DIEGO Maradona’s death probe has taken a new twist as it emerged cops have searched the home of his accountant’s brother.

Investigators also seized his phone to search it for evidence as part of the raid sparked by the football legend’s death on November 25.

He was named locally as Maximiliano Trimarchi and identified as the brother of Diego’s accountant Andrea Trimarchi.

Sources close to the case told Argentinian media the new witness had been at the rented house where the World Cup hero was staying after a brain blood clot operation.

He had reportedly not made investigators aware of his presence.

Maximiliano has been pictured in local media wearing a large sombrero as he poses alongside Maradona – who is happily chomping on a cigar.

“The importance of the seizure of the mobile lies in the fact it could contain valuable information for the investigation,” a source said.

Trimarchi is said to have worked as a chauffeur for Agustina Cosachov, a psychiatrist who was part of the former Naples and Barcelona star’s care team.

Maradona was undergoing health support after he was released from hospital and went to live on a gated residential estate north of Buenos Aires.

Cosachov’s home and office has already been searched by police and prosecutors trying to establish if Diego was the victim of poor care and if his death could be linked to negligence.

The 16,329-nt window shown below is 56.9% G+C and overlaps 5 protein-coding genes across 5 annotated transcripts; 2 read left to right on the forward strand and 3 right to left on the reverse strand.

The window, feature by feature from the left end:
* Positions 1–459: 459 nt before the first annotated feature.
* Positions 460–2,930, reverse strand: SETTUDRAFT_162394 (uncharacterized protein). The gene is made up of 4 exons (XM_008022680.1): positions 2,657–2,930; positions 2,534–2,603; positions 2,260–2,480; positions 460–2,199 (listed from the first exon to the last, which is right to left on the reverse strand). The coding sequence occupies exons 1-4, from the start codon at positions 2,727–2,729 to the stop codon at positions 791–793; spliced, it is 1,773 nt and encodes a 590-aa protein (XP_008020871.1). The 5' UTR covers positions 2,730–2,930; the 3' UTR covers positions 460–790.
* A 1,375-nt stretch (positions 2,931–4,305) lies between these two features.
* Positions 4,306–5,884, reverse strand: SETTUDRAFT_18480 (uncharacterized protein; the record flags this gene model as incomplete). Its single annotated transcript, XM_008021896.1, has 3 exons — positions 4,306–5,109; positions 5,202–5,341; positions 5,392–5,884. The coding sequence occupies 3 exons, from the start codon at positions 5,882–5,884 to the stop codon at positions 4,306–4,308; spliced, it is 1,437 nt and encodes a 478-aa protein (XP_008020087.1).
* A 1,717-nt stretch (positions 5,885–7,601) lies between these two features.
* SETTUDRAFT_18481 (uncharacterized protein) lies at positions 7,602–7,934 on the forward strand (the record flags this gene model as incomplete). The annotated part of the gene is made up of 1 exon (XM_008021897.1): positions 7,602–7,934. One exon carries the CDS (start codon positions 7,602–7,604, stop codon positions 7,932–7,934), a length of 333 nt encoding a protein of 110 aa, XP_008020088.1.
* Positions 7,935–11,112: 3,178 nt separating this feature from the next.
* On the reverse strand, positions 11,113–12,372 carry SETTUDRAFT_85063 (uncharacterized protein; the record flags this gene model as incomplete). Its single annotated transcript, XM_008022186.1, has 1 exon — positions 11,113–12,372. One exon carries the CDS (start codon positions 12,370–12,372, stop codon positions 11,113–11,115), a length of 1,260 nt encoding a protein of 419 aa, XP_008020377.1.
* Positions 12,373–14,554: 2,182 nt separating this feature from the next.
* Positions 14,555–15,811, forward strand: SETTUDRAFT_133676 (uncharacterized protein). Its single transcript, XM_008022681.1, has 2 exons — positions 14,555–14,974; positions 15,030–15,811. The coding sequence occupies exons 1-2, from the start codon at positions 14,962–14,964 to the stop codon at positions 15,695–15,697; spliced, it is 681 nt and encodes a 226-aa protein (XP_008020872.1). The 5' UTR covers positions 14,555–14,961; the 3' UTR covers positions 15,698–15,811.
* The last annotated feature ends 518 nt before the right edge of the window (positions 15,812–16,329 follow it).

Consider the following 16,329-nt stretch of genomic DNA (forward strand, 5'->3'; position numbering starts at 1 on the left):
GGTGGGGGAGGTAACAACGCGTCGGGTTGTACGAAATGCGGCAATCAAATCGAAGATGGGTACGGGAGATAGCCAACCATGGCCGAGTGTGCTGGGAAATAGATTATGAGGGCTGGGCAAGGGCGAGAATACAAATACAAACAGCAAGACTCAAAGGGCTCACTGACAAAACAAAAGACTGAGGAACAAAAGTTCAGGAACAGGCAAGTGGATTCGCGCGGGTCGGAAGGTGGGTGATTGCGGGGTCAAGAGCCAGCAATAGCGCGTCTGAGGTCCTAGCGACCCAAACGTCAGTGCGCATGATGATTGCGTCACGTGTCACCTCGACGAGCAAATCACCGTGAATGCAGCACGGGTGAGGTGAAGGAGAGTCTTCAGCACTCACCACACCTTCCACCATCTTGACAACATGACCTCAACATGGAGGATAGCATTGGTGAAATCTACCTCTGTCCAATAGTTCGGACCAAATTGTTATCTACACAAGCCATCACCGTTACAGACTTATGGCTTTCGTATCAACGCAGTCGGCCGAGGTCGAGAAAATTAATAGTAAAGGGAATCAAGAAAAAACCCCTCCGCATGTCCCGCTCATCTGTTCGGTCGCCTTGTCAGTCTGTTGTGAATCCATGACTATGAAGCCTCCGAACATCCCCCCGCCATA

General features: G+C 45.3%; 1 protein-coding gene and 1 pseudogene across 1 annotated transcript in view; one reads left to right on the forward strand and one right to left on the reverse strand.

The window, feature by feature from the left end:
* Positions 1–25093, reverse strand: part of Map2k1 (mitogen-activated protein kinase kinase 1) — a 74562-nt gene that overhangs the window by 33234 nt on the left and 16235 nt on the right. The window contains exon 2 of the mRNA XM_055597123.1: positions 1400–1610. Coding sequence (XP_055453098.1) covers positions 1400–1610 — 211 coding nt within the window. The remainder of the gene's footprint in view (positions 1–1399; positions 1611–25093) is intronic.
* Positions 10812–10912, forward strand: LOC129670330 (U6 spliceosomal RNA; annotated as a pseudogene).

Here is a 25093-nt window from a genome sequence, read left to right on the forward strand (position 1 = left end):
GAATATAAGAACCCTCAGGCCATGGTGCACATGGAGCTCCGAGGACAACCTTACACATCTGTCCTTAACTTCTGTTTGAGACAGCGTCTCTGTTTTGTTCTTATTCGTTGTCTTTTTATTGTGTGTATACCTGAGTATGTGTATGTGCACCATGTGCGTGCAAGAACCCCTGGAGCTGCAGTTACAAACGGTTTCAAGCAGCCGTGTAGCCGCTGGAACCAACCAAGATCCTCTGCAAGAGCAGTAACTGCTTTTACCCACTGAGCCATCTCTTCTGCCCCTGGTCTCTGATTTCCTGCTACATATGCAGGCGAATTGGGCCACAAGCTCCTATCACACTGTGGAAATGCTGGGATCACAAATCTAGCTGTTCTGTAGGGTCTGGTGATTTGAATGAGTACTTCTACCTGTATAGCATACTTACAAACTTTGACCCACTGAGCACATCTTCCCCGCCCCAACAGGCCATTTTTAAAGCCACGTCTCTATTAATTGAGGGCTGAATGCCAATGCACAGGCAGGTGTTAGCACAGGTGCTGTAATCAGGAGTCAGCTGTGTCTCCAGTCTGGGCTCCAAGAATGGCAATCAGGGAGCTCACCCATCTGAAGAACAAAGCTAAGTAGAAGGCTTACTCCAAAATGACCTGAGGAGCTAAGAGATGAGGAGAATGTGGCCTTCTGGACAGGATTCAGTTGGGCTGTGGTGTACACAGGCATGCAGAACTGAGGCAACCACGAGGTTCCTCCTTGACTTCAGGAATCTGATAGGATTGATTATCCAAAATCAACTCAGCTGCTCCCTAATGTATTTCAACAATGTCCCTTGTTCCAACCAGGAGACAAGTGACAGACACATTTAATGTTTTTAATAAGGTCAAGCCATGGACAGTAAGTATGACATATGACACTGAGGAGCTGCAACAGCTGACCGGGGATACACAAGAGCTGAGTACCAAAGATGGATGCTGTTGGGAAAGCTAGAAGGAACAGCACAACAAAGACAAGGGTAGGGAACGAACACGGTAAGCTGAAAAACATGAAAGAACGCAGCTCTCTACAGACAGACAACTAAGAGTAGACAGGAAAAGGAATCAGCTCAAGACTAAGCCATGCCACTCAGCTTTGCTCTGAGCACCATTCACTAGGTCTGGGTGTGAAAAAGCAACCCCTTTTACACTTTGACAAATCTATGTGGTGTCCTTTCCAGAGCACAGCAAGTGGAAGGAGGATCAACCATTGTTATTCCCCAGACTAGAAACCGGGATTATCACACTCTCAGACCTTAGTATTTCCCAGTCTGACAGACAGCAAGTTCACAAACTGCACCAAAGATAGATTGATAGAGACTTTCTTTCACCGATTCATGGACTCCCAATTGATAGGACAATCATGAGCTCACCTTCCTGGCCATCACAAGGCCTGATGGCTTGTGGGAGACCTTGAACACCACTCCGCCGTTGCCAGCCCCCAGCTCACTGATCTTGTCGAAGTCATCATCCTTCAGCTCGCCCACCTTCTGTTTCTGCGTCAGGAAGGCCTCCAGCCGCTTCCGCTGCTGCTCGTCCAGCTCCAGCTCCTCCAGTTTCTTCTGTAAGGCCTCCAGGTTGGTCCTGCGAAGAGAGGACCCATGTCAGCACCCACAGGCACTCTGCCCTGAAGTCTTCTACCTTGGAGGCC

The former footballer’s personal physician Dr Leopoldo Luque also had his home and office searched- with belongings including a computer and mobile phone seized.

He shed tears afterwards as he told local media in a hastily-arranged press conference after prosecutors had left his home.

Dr Luque said: “If I’m responsible for anything when it comes to Diego, it was loving him, caring for him, improving his life to the end and extending it."

He also described the football idol as an “impossible” patient who hated doctors but had a special relationship with him.

The doctor insisted Maradona’s daily well-being once he left hospital on November 11 following his operation was not his direct responsibility.

He added: “I don’t blame myself for anything. It’s very unfair what’s happening.

“Someone is trying to find a scapegoat here when I don’t see one anywhere. We all did the best we could with Diego.”

Meanwhile, a nurse caring for Maradona at his rented home has claimed she had been made to lie about checking up on the footie legend around three hours before he was found lifeless in his bedroom.

Dahiana Gisela Madrid’s lawyer Rodolfo Baque subsequently claimed the retired footballer had fallen and hit his head on November 18 a week before his death.

Rodolfo Baque told an Argentinian TV news outlet: “He fell and he hit his head. He wasn’t taken to hospital for a scan or an X-ray. He wasn’t taken anywhere.

“It wasn’t a heavy fall but it was a fall. Maradona said he had hit his right side, the other side to the one he was operated on.

“He was picked up and Maradona carried on with his life as normal.”

Mr Baque also claimed his heartbeat had been faster than normal and reached 115 in the days before his death, but “nothing” was done about the warning signs.

Diego was just 60 when he died of heart failure – sparking an outpouring of grief across the world, but especially in his home country of Argentina. 

His untimely death is set to unleash a mass fight for his multi-million pound fortune.

It will be a scrap between the five children he has recognised as his and others who are insisting Diego was their dad – like teenager Santiago Lara and mum-of-two Magali Gil.

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